GAINESVILLE, Fla. -- Kenny Boynton was gaining confidence with every basket. After the fourth consecutive shot dropped, Boynton felt like he couldn't miss.
A few seconds later, he got a reality check.
Bad shot. Bad miss. Bench.
It was his only mistake in an otherwise stellar performance.
Boynton scored 18 points, half of them coming on three consecutive 3-pointers that changed the game, and the 13th-ranked Gators beat Georgia 71-62 Thursday night.
"He opened up the game," coach Billy Donovan said. "Those nine points were huge. That's what he does. When he all of a sudden makes one and then another one, it's almost like 'Let him shoot.' That's who he is."
The Gators clinched at least a share of the Southeastern Conference's Eastern Division for the first time since 2007 and secured a No. 1 seed in the league's postseason tournament.
"It says a lot about this team," Boynton said. "We've grown. Last year, we weren't even close to this position. We came in focused when the SEC started and we're on a mission. We just want to win it all."
Florida (22-5, 11-2 SEC) has won 14 of its last 16 games, including six in a row. The Gators swept Georgia (18-9, 7-6) for the first time since 2008 and extended their home winning streak against the Bulldogs to nine.
Boynton had a lot to do with the latest victory.
The junior guard scored 12 consecutive points for Florida in the second half. He converted a three-point play on a fast break, then got hot from long range. He hit three straight 3-pointers, essentially shooting Georgia out of its zone defense, and then followed with an assist that put the Gators up 63-53 with 5:09 to play.
Boynton was clearly feeling it. So much so that the next time down, he chucked up another 3 early in the shot clock. Donovan benched him to clear his head, but only briefly.
Georgia turned to Trey Thompkins inside and cut the lead to 63-59 with 3:38 remaining. But Parsons had a clutch putback and the Gators made enough free throws down the stretch to avoid any uneasy moments.
"Nobody in this league is going to lay down," Thompkins said. "But we have to learn to respond to things like that and come out ready to play two halves."
Travis Leslie led the Bulldogs with 20 points, six rebounds and four assists. Thompkins finished with 16 points and seven boards.
"They just outworked us in the second half," Leslie said.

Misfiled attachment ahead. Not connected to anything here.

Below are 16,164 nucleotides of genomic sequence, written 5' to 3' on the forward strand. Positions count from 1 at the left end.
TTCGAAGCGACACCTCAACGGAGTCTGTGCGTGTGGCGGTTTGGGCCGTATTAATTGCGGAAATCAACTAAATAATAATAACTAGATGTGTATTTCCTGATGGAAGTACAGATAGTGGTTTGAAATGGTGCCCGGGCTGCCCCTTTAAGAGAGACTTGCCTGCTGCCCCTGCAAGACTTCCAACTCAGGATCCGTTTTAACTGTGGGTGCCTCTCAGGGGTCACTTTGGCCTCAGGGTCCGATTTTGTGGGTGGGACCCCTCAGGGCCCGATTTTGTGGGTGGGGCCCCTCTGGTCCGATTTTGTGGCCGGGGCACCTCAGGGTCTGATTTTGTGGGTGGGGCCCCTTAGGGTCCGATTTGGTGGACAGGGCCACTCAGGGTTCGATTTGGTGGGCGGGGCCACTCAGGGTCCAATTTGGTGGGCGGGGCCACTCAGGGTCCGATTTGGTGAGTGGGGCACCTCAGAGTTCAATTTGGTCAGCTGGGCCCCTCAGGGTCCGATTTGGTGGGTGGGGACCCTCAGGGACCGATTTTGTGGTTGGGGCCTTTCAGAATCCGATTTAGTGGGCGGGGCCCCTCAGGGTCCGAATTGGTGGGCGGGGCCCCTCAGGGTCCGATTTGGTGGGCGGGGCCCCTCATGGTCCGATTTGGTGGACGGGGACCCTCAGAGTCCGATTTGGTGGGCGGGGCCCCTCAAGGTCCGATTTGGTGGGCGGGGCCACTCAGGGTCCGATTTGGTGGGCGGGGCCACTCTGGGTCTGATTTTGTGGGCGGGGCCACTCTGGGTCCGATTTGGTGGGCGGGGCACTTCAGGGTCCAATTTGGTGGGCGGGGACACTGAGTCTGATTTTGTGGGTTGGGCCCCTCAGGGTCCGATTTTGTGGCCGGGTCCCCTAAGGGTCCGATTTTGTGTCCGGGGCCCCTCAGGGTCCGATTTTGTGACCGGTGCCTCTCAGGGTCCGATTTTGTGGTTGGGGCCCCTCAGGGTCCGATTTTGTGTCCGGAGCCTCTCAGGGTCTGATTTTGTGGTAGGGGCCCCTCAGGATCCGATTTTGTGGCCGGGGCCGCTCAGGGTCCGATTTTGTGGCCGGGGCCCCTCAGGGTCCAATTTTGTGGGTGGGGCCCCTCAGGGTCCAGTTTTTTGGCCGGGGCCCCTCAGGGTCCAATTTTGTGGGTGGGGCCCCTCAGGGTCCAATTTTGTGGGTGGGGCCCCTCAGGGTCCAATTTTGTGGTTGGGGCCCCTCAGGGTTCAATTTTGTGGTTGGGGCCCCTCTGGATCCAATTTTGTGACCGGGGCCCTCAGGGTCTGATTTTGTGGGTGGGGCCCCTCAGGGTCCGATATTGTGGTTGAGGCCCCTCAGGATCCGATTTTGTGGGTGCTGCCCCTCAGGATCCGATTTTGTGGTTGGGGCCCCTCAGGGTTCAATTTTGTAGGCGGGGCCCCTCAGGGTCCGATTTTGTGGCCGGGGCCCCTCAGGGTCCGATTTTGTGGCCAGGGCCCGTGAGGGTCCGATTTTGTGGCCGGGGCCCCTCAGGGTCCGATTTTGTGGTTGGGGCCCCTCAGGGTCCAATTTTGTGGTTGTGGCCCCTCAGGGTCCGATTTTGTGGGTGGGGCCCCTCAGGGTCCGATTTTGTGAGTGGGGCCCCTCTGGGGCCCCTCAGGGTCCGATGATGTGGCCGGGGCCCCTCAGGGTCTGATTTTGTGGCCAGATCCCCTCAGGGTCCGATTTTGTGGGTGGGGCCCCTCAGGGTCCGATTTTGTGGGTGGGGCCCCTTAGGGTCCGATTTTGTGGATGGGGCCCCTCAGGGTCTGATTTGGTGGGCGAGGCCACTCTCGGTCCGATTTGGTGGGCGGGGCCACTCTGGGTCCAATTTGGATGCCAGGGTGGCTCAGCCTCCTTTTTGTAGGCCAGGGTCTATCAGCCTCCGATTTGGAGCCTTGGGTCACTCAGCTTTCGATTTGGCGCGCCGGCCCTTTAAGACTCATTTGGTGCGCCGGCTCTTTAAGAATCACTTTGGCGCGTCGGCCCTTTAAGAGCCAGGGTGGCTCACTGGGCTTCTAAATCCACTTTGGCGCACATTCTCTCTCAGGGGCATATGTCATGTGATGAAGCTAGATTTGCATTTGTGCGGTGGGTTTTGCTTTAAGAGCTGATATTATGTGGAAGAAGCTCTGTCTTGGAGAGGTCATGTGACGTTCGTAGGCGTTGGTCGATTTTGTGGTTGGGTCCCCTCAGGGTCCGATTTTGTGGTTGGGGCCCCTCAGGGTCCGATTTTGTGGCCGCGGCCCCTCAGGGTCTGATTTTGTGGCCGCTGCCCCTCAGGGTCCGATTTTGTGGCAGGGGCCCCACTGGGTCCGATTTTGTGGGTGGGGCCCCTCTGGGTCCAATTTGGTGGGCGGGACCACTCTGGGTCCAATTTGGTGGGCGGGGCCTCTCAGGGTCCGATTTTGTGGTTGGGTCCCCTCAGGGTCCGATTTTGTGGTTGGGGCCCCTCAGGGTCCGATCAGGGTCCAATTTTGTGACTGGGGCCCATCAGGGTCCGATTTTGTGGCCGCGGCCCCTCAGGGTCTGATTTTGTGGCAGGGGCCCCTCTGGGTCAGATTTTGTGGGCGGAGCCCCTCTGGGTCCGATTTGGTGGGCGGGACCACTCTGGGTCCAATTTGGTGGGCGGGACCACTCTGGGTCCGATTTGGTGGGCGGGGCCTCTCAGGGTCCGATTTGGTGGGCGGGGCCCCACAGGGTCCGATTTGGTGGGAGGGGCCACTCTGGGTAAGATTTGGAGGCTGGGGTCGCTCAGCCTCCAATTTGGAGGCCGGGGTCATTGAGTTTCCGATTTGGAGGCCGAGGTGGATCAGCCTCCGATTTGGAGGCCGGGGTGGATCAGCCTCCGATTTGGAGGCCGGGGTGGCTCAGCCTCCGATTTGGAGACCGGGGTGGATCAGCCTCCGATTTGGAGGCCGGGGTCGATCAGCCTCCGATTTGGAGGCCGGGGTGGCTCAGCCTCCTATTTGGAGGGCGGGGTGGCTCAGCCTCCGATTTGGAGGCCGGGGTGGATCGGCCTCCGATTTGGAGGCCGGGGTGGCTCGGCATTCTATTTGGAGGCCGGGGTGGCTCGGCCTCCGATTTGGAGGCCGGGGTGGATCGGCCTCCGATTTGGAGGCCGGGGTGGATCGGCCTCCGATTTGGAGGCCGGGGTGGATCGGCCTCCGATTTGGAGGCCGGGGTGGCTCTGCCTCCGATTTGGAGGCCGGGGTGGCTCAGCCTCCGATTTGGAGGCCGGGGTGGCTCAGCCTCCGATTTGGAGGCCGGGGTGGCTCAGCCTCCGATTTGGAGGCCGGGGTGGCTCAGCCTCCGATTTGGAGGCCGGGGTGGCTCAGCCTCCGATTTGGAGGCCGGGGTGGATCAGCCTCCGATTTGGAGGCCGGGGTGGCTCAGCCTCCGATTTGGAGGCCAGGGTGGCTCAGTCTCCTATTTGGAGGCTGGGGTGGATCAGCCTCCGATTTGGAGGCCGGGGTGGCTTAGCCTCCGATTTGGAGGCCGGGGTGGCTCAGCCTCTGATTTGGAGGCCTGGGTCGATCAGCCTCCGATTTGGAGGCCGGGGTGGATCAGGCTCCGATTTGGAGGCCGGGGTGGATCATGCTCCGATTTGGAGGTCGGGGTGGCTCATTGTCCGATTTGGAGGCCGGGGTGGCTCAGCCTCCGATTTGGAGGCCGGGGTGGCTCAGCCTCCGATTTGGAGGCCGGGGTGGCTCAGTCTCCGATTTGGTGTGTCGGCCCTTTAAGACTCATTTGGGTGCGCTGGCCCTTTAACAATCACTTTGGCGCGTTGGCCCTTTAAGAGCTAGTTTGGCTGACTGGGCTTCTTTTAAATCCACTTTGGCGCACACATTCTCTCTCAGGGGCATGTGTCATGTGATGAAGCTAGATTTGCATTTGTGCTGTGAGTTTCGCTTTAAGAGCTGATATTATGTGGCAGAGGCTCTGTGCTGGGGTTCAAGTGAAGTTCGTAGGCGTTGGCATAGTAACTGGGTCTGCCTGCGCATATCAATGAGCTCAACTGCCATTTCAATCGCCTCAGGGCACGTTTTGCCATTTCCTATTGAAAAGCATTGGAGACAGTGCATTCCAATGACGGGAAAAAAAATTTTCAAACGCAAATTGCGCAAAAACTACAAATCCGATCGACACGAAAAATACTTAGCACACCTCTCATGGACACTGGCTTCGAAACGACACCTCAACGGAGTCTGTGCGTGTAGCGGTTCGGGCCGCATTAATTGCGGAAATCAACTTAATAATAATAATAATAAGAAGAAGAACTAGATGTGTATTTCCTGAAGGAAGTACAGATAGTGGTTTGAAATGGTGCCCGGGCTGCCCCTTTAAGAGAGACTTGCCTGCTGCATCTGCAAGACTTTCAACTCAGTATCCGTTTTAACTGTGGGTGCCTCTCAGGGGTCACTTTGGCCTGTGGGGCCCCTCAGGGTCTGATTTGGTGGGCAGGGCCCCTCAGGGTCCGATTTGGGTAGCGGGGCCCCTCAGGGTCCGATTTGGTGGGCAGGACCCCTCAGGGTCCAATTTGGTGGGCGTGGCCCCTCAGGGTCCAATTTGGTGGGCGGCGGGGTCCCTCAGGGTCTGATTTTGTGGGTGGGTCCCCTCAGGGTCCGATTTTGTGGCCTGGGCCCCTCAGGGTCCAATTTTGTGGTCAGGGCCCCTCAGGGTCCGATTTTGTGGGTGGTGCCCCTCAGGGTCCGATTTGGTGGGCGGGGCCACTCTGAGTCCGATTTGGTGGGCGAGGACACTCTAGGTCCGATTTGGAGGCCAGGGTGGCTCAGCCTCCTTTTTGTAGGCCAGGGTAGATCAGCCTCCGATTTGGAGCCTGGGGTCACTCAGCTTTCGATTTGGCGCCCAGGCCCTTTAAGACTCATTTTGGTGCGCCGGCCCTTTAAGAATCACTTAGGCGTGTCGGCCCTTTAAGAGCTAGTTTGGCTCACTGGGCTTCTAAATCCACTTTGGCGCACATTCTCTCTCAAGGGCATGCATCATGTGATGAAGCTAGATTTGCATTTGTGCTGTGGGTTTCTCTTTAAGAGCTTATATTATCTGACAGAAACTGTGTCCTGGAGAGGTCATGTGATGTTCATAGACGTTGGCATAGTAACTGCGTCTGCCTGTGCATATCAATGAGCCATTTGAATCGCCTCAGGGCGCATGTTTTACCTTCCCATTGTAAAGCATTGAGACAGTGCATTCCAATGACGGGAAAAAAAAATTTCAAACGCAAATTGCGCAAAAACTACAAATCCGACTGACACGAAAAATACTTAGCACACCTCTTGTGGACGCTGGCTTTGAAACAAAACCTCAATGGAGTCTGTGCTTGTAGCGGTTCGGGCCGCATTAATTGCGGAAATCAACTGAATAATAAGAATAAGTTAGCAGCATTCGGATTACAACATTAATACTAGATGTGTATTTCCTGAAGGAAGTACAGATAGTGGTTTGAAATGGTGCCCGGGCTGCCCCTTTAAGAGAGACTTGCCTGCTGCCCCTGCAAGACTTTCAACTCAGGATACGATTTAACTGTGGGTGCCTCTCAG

Georgia dominated much of the first half. The Bulldogs shot 60 percent from the field and opened up a double-digit lead, 28-18, on Dustin Ware's 3-pointer with 5:20 remaining. Most of the damage was done inside, with Georgia scoring 20 points in the paint.
Thompkins and Jeremy Price had their way with whatever defense Florida played. Leslie was even more disruptive, breaking down Florida's guards and getting easy buckets in transition. Leslie, one of the most athletic guards in the SEC, had nine points, five rebounds and four assists in the first 20 minutes.
Leslie's three-point play put Georgia ahead 31-20 with 3:24 to play before the break.
But the Gators closed out the first half strong and opened the second half the same way. Parsons was the key early, then Boynton took over.
Parsons, a versatile forward who leads the team in assists and rebounds, sustained a deep thigh bruise against Tennessee two weeks ago. He missed Florida's game at LSU last weekend, but "worked around the clock to get himself healthy," Donovan said.
Parsons wore a thigh pad on loan from the football program and his only issue was fatigue from missing several practices.
He made a driving layup late in the first half, then had a dunk and a putback to open the second half. Georgia coach Mark Fox called timeout in hopes of slowing the momentum, but the Gators kept it rolling.
Alex Tyus, who had a nifty putback just before the half to cut the lead to 33-26, hit a jumper and Parsons followed with a 3-pointer from the top of the arc.
Vernon Macklin, who was quiet in the first half, converted a three-point play to tie the game at 42. Walker sliced through the lane on the next possession and converted an acrobatic layup that put the Gators ahead for the first time since they led 10-8.
Parsons followed with another 3, this one from the elbow. He pounded his chest three times as he backpedaled near midcourt.
Boynton was the one celebrating a few minutes later, shaking his head as he remained uncovered. The Bulldogs could have done the same.
"That's the kind of player he is," Walker said. "When he gets it going, there's nobody better. It could just keep going and going and going for him, and he did that tonight."
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